Thursday, June 30, 2011

Stars and resort bliss

It may have taken a few years longer than originally planned, but at last I made it to the Foreign Correspondents’ Club in Phnom Penh. In my dreams it had been the kind of place where I could retreat with an old typewriter, put on a white undershirt and escape into my writing. Merely knowing that such a place existed, literally a last resort, was in itself a comfort as I struggled to finish manuscripts in a fractioned world of X2000-trains, early-morning commutes and Malmö sleeping bag nights.

With all of that gone and my life firmly relocated to Asia, I thought it was time to seek out the place in reality. And as often, reality can be kind of underwhelming. But the FCC was indeed bright yellow with white details, the balcony overlooking the Mekong River had its gin & tonic magic and there was the kind of silence necessary to write a book (at least in the afternoons before the rooftop party took off).

Days later I found real silence on a Balinese beach. For the first time in months there was not a thick layer of air pollution preventing me from seeing the stars. Hanging there high above the sea, they had both the familiarity of childhood nights on my grandfather’s farm in Skåne and the unfamiliarity of the southern hemisphere as I will always remember it from that last evening on Wilson’s Promontory before leaving Australia in 2008. Far away from the taxing academic life in Beijing, the stars brought well needed perspective, a simple reassurance about the vastness of the world but also a kind of psychological dilemma: how are people to ever appreciate the endless possibilities of space if they never can see its depth with their own eyes? It is as if we are living on the shores of a great ocean but fog prevents us from imagining what could be beyond the horizon.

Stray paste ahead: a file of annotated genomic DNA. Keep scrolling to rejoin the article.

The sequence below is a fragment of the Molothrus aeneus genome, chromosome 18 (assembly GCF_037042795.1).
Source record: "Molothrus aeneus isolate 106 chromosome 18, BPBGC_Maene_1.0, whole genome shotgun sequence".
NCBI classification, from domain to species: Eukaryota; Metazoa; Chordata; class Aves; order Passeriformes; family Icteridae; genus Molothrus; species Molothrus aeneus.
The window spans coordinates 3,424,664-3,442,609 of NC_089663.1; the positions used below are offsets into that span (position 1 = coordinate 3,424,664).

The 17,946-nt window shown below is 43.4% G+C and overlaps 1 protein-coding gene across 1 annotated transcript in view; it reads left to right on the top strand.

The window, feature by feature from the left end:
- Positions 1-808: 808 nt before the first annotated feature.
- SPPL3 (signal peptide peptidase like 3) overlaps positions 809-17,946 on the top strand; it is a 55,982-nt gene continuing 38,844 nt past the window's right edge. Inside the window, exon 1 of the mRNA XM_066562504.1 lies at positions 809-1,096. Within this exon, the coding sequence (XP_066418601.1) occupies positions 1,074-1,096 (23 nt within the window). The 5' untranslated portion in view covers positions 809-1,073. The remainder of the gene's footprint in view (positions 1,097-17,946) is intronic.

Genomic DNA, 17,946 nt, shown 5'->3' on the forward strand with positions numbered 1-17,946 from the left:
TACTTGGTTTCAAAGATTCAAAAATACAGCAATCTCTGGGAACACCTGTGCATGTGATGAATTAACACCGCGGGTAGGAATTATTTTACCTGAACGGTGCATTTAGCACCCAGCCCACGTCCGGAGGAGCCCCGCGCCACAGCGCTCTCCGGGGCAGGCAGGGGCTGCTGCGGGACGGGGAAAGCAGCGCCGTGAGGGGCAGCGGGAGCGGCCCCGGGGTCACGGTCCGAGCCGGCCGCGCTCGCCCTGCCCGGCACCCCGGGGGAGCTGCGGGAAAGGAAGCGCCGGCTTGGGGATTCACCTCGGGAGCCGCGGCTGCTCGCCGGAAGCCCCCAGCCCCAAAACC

With practically no summer vacation this year, I am already heading back to more work. As for the fall, there are still several options but right now it seems as if it most likely will be a teaching position at Hankuk University in Seoul, South Korea.



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